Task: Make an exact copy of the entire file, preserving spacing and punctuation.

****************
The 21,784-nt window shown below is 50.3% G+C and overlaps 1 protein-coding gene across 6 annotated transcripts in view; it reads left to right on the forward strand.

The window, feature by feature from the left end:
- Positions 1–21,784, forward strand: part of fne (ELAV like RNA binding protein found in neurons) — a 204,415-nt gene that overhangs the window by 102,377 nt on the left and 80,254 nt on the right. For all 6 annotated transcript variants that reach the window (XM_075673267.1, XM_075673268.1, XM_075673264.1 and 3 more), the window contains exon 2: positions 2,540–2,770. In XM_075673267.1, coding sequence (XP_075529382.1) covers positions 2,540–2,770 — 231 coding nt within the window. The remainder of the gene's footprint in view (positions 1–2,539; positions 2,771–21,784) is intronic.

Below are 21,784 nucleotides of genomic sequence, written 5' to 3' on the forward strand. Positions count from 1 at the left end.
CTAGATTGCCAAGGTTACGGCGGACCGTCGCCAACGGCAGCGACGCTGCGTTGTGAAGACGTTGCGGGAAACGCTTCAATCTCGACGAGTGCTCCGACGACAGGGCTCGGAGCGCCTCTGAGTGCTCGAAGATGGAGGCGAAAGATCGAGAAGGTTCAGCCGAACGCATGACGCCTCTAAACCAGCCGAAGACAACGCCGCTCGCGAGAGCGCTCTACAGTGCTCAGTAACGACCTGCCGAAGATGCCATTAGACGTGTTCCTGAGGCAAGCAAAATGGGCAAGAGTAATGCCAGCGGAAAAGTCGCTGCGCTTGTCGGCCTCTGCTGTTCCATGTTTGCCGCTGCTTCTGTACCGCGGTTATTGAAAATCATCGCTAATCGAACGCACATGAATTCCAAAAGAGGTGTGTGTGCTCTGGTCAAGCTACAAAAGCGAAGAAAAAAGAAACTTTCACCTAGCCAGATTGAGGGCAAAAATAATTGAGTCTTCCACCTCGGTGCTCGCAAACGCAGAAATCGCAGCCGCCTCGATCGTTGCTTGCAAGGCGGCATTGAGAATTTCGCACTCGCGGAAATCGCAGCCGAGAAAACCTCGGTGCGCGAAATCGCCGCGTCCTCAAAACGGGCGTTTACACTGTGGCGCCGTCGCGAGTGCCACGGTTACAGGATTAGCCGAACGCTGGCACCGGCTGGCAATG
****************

The 21,784-nt window shown below is 50.3% G+C and overlaps 1 protein-coding gene across 6 annotated transcripts in view; it reads left to right on the forward strand.

The window, feature by feature from the left end:
- Positions 1–21,784, forward strand: part of fne (ELAV like RNA binding protein found in neurons) — a 204,415-nt gene that overhangs the window by 102,377 nt on the left and 80,254 nt on the right. For all 6 annotated transcript variants that reach the window (XM_075673267.1, XM_075673268.1, XM_075673264.1 and 3 more), the window contains exon 2: positions 2,540–2,770. In XM_075673267.1, coding sequence (XP_075529382.1) covers positions 2,540–2,770 — 231 coding nt within the window. The remainder of the gene's footprint in view (positions 1–2,539; positions 2,771–21,784) is intronic.

Below are 21,784 nucleotides of genomic sequence, written 5' to 3' on the forward strand. Positions count from 1 at the left end.
CTAGATTGCCAAGGTTACGGCGGACCGTCGCCAACGGCAGCGACGCTGCGTTGTGAAGACGTTGCGGGAAACGCTTCAATCTCGACGAGTGCTCCGACGACAGGGCTCGGAGCGCCTCTGAGTGCTCGAAGATGGAGGCGAAAGATCGAGAAGGTTCAGCCGAACGCATGACGCCTCTAAACCAGCCGAAGACAACGCCGCTCGCGAGAGCGCTCTACAGTGCTCAGTAACGACCTGCCGAAGATGCCATTAGACGTGTTCCTGAGGCAAGCAAAATGGGCAAGAGTAATGCCAGCGGAAAAGTCGCTGCGCTTGTCGGCCTCTGCTGTTCCATGTTTGCCGCTGCTTCTGTACCGCGGTTATTGAAAATCATCGCTAATCGAACGCACATGAATTCCAAAAGAGGTGTGTGTGCTCTGGTCAAGCTACAAAAGCGAAGAAAAAAGAAACTTTCACCTAGCCAGATTGAGGGCAAAAATAATTGAGTCTTCCACCTCGGTGCTCGCAAACGCAGAAATCGCAGCCGCCTCGATCGTTGCTTGCAAGGCGGCATTGAGAATTTCGCACTCGCGGAAATCGCAGCCGAGAAAACCTCGGTGCGCGAAATCGCCGCGTCCTCAAAACGGGCGTTTACACTGTGGCGCCGTCGCGAGTGCCACGGTTACAGGATTAGCCGAACGCTGGCACCGGCTGGCAATG